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People v. Jones


MARCH 3, 1972.




APPEAL from the Circuit Court of Cook County; the Hon. MAURICE LEE, Judge, presiding.


At the conclusion of a bench trial, defendant was found guilty of theft by deception and sentenced to the House of Correction for one year. The essence of his contentions on appeal is that the proceedings in the trial court deprived him of his right to a fair trial.

• 1 On March 13, 1970, John Boyle, an agent for Baskin Clothes, filed a complaint which charged defendant with the theft by deception of clothing valued at $483.11. On that same day, during a preliminary hearing, the prosecutor informed the court that the State was planning restitution and that defendant admitted everything. The prosecutor went on to state that the defendant charged clothing valued at $483.11 through the use of the name of one of Baskin's customers. Further comments by the prosecutor implied that defendant had agreed to make restitution and, based upon that agreement, the State recommended one year of probation if defendant would plead guilty. The public defender, in an attempt to protect defendant's college scholarship, suggested court supervision with the requirement that defendant make restitution within two weeks. This colloquy followed:

THE COURT: "All right. Where do you go to school, sir?

DEFENDANT: Northwestern University.

THE COURT: Do you work?

DEFENDANT: I work for the Board of Education.

THE COURT: What do you hope to do in school?

DEFENDANT: I want to be a teacher.

THE COURT: All right. One year supervision with restitution. How old are you?


MR. BANKS: [Assistant State's Attorney]: That is next week you have to bring it in.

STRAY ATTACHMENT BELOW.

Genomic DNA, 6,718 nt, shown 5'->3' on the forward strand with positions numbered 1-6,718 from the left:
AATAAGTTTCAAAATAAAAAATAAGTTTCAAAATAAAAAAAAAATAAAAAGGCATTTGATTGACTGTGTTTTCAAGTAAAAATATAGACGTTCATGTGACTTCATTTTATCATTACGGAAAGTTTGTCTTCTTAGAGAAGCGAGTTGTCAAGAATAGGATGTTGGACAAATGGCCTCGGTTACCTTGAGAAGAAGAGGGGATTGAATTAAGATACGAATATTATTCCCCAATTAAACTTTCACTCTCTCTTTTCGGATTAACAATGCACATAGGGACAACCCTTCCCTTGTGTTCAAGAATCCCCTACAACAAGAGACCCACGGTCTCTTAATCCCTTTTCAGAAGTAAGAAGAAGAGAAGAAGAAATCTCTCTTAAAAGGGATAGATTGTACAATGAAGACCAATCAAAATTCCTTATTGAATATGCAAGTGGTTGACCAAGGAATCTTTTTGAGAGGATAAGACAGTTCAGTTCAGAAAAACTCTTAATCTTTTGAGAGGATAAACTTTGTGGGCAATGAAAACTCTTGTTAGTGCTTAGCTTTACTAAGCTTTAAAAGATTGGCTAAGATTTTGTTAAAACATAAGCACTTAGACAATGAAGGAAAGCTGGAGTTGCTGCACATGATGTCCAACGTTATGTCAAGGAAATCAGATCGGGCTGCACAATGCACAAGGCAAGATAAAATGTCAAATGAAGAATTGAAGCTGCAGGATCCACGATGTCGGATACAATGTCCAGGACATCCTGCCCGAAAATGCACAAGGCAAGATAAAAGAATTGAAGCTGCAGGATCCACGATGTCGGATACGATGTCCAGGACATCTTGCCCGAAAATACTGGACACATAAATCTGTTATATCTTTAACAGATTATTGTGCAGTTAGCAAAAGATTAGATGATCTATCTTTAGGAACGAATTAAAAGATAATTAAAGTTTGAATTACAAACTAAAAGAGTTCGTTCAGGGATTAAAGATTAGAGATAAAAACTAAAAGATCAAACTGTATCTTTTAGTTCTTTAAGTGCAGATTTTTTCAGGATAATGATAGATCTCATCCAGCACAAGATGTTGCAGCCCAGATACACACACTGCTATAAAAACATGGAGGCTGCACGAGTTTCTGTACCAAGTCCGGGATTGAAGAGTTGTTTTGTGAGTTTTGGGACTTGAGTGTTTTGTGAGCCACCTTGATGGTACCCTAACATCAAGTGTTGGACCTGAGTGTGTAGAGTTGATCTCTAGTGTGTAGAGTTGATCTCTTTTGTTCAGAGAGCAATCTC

MR. SILBAR: [Assistant Public Defender]: Give him two weeks.

MR. BANKS: No (Discussion off the record.)

THE COURT: Not guilty, jury waived. One year supervision with — one year supervision to Social Service with restitution of $480.11 [sic]"

This statement of the court cannot be construed as a finding of not guilty, as defendant now contends, since the orders following it demonstrate that the court intended to say "plea of not guilty, jury waived, one year supervision." [The record does not disclose any formal waiver of jury by defendant.] While the common-law record of proceedings for March 13, 1970, does not contain a finding of guilt, it states, "that defendant be placed on probation for the period of ONE (1) YEAR, and make restitution of FOUR HUNDRED EIGHTY THREE DOLLARS ($483.00)." That same common-law record indicates that the case was then postponed to March 5, 1971.

On May 5, 1970, a warrant was issued for defendant's arrest and on August 26, 1970, defendant, without counsel, appeared before the court for further proceedings. The report of proceedings for August 26, 1970, reflected that defendant informed the court that he made restitution by paying the owner of the Baskin charge account. The complainant spoke out to inform the court that defendant signed an installment note upon which he made no payments. At the court's request, defendant explained that he had used his ex-roommate's credit card to make purchases for himself and the ex-roommate.